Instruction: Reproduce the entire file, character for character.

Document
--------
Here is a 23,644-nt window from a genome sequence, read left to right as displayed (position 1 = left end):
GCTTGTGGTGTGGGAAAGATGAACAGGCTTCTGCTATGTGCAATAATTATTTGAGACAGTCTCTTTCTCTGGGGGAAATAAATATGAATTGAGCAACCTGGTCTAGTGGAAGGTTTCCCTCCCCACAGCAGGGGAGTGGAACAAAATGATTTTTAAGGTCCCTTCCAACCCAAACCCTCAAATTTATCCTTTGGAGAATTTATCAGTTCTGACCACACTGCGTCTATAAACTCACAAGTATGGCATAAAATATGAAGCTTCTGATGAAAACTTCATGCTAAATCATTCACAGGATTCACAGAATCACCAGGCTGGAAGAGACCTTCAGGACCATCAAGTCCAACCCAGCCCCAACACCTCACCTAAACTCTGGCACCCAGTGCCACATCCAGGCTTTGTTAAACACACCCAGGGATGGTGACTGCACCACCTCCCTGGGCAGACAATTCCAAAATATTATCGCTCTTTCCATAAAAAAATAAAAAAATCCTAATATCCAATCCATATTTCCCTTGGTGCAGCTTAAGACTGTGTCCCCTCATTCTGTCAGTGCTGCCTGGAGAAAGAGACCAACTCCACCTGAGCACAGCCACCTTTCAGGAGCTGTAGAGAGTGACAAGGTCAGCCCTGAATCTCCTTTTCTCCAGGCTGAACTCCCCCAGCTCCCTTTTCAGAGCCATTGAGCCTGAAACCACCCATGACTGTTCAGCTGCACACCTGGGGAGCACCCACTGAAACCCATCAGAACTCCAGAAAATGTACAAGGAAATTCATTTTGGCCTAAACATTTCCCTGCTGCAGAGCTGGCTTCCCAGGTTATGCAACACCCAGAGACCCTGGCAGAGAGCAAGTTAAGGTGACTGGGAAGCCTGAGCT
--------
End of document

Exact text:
Here is a 23,644-nt window from a genome sequence, read left to right as displayed (position 1 = left end):
GCTTGTGGTGTGGGAAAGATGAACAGGCTTCTGCTATGTGCAATAATTATTTGAGACAGTCTCTTTCTCTGGGGGAAATAAATATGAATTGAGCAACCTGGTCTAGTGGAAGGTTTCCCTCCCCACAGCAGGGGAGTGGAACAAAATGATTTTTAAGGTCCCTTCCAACCCAAACCCTCAAATTTATCCTTTGGAGAATTTATCAGTTCTGACCACACTGCGTCTATAAACTCACAAGTATGGCATAAAATATGAAGCTTCTGATGAAAACTTCATGCTAAATCATTCACAGGATTCACAGAATCACCAGGCTGGAAGAGACCTTCAGGACCATCAAGTCCAACCCAGCCCCAACACCTCACCTAAACTCTGGCACCCAGTGCCACATCCAGGCTTTGTTAAACACACCCAGGGATGGTGACTGCACCACCTCCCTGGGCAGACAATTCCAAAATATTATCGCTCTTTCCATAAAAAAATAAAAAAATCCTAATATCCAATCCATATTTCCCTTGGTGCAGCTTAAGACTGTGTCCCCTCATTCTGTCAGTGCTGCCTGGAGAAAGAGACCAACTCCACCTGAGCACAGCCACCTTTCAGGAGCTGTAGAGAGTGACAAGGTCAGCCCTGAATCTCCTTTTCTCCAGGCTGAACTCCCCCAGCTCCCTTTTCAGAGCCATTGAGCCTGAAACCACCCATGACTGTTCAGCTGCACACCTGGGGAGCACCCACTGAAACCCATCAGAACTCCAGAAAATGTACAAGGAAATTCATTTTGGCCTAAACATTTCCCTGCTGCAGAGCTGGCTTCCCAGGTTATGCAACACCCAGAGACCCTGGCAGAGAGCAAGTTAAGGTGACTGGGAAGCCTGAGCT